When a person lacks mental capacity, they are unable to create any valid legal agreement – for example to make a valid will. Challenges to wills on the ground that the testator lacked mental capacity are becoming increasingly common, especially when the will was made (or an existing will was changed) by someone of advanced years.
When it is feared that mental capacity may be lacking, it is possible for a test to be carried out to confirm the extent of a person's ability. The test involves two stages.
The first identifies whether there is an impairment of mental functioning which is sufficient to affect the ability of the person making the decision that is in point (e.g. making a valid will).
The second stage involves four further tests, which must all be satisfied to show that the person has mental capacity:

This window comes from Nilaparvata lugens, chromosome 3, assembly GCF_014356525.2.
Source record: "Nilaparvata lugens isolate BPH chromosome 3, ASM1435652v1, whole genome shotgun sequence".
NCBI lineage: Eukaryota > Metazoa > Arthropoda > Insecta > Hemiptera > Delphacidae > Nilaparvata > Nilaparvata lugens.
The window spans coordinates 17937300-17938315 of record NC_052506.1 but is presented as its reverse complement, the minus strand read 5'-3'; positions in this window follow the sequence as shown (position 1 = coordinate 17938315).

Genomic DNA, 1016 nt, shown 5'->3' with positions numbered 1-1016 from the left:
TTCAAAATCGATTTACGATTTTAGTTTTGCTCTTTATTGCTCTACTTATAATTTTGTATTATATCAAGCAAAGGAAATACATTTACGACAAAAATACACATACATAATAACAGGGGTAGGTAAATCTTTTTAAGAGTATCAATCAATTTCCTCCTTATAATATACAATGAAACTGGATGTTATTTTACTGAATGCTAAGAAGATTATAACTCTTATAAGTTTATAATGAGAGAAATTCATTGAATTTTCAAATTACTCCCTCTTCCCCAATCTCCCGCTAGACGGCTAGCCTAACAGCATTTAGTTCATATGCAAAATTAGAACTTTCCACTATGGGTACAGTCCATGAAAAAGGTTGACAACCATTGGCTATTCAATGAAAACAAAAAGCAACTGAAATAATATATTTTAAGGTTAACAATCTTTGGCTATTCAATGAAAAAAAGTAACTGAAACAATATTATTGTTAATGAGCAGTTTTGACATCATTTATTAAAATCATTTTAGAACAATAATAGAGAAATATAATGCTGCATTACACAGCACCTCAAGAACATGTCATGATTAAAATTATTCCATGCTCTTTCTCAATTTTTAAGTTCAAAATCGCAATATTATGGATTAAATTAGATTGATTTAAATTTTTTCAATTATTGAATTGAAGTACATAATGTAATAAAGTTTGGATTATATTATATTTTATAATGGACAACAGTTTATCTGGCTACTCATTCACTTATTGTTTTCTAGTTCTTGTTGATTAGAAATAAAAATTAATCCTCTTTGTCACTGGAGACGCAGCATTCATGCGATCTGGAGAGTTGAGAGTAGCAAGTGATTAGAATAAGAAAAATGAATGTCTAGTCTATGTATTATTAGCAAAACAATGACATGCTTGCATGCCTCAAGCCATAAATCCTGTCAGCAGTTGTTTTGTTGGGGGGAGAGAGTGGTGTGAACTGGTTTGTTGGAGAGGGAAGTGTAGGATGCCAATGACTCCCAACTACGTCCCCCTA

- The person must be able to understand information relevant to the decision being taken;
- The person must be able to retain that information for a period of time sufficient for them to make the decision;
- The person must be able to evaluate the information relevant to the decision being made; and
- The person must be able to communicate their decision.
If you are concerned that a family member may be losing mental capacity and there are 'loose ends' which should be tied up (such as creating a will or executing a power of attorney), it is important to make sure these matters are dealt with before mental capacity is lost.